There are many complications that women may experience during pregnancy. Some of these complications are mild and just a pain in the neck more than anything. However, other complications might be very severe and cause problems with both mom and baby. Read on for a list of the most common ones. Claim Your 20 Free Pregnancy Tests – Click Here
Placenta Previa is a condition in which the placenta is lying too low in the uterus, and is either next to or blocking the cervix. Usually, placenta previa clears up on its own during early pregnancy. However, it can become dangerous if the placenta doesn’t move by later on in the pregnancy.
Many women experience preterm labor in the weeks leading up to the birth of their baby. Contractions or labor before 37 weeks gestation are considered to be preterm. About 12 percent of all babies born in the USA are born prematurely. The earlier a baby is born, the greater the risk of health complications.
Gestational Diabetes is just what it sounds like, diabetes during pregnancy. It is also extremely common. Somewhere around ten percent of moms-to-be develop gestational diabetes, and the condition is so common that blood glucose screenings are a normal part of pregnancy checkups. Gestational diabetes is usually managed through diet and exercise during pregnancy.
Another common pregnancy complication is low amniotic fluid. Too little fluid is known as oligohydramnios, and around four percent of pregnant women have this complication. If the case is severe, a woman will be induced and will have to give birth early.
RH Negative Disease is what happens when a mother has an rH negative blood type, and the baby has an rH positive blood type. The mother’s antibodies can actually begin to attack the baby, since it is perceived as a disease, or a threat. Doctors can give women a medication to prevent rH negative disease from occurring, and then give another dose at birth if the baby is still at risk.
Low birth weight is another very common pregnancy complication. Sometimes, low birth weight is caused by preterm labor and delivery. Other reasons for low birth weight include drug and alcohol abuse by the mother, tobacco use by the mother, poor diet and poor prenatal care.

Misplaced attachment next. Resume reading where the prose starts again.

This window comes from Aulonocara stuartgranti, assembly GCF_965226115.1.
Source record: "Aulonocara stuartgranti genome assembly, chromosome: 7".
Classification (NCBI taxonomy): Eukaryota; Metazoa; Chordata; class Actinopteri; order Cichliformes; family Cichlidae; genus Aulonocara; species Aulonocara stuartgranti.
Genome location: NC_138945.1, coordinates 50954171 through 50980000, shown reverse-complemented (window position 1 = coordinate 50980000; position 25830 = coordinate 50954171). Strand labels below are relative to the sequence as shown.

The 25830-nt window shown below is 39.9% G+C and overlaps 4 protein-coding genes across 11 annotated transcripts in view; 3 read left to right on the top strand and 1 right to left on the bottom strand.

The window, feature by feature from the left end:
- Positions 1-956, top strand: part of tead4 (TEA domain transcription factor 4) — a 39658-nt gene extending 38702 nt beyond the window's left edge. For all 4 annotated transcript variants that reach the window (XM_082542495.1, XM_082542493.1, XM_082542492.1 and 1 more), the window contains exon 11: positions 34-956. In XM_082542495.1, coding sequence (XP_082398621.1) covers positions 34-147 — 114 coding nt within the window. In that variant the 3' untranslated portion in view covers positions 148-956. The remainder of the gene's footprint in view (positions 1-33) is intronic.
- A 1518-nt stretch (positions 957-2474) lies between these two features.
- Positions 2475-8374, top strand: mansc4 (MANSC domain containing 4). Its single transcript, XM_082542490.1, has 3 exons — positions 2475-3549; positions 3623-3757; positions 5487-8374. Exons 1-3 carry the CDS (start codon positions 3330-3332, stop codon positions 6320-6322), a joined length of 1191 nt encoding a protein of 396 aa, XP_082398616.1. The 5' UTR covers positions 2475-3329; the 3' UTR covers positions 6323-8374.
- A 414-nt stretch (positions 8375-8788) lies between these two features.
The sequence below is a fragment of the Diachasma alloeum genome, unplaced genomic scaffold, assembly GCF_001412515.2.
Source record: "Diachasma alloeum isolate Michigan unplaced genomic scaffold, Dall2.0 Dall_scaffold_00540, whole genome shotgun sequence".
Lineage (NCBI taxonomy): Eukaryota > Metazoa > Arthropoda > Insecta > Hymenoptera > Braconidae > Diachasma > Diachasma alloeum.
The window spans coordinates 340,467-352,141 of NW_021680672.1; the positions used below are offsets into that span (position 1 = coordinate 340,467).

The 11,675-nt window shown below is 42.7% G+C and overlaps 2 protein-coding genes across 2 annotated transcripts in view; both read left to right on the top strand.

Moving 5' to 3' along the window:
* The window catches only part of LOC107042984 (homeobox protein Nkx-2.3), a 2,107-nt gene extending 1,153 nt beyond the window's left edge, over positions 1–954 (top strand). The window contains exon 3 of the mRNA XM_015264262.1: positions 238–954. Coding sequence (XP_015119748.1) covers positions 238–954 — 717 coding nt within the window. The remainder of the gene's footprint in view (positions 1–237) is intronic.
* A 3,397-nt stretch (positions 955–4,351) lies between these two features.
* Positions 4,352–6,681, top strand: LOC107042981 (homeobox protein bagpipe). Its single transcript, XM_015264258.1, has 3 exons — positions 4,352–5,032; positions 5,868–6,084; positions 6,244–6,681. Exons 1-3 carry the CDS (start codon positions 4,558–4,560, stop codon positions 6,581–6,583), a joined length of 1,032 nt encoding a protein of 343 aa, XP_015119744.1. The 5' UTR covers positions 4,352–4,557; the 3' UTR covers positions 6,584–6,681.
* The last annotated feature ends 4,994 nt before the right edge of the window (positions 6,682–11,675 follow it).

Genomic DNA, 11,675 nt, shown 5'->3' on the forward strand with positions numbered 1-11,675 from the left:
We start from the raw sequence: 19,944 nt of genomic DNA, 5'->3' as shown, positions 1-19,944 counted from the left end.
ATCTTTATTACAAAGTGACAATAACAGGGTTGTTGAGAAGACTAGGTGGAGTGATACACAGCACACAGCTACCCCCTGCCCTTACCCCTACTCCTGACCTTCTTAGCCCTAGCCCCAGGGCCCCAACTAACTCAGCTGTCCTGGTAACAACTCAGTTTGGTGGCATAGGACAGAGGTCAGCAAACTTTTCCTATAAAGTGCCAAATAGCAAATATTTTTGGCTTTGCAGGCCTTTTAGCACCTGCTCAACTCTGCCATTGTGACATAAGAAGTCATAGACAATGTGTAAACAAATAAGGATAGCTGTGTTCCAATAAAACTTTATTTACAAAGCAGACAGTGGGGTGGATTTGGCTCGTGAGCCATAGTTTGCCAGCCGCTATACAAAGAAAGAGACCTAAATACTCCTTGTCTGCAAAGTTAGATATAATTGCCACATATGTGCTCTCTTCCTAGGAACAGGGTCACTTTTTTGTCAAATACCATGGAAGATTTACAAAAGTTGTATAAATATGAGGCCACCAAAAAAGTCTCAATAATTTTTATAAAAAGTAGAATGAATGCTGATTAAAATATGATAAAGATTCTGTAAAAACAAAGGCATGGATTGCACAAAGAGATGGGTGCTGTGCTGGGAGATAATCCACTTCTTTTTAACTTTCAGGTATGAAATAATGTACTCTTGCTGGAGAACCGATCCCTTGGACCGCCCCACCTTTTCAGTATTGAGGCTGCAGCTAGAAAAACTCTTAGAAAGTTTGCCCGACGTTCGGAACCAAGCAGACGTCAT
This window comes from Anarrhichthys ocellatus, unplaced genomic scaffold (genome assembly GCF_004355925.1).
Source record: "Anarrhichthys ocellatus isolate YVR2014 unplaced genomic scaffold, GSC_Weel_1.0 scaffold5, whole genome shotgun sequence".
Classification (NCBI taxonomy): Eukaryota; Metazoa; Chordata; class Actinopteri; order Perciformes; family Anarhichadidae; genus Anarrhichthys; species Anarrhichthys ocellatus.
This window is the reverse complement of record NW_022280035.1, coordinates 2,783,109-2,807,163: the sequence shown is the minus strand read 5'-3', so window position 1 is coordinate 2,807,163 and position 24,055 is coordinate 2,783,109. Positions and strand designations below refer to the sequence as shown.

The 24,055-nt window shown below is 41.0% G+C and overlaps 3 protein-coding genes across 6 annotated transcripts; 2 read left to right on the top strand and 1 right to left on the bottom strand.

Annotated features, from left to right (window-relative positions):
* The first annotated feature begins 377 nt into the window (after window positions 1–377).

Preeclampsia affects about five percent of women during their pregnancies. If you have high blood pressure and protein in your urine after twenty weeks of pregnancy, that is when you are diagnosed with Preeclampsia. There is no cure for Preeclampsia, aside from the delivery of the baby.
Ectopic Pregnancy is considered a pregnancy complication, but it happens so early in pregnancy, that most women don’t even know they are pregnant yet. Ectopic pregnancies occur when the fertilized egg implants outside of the uterus. Ectopic pregnancies can be very painful and cause multiple health complications for the mother. Even worse, there is no way to transplant a ectopic pregnancy, so ending the pregnancy is the only option.
Group B strep is the leading cause of infections in newborns. Doctors can detect Group B Strep through a culture done during pregnancy. It is easily treatable during pregnancy or after the baby is born.
Gestational Hypertension, or high blood pressure during pregnancy, is extremely common. It occurs in about 1 in every 10-20 pregnancies. It is usually managable during pregnancy, but sometimes the only cure is delivery of the baby.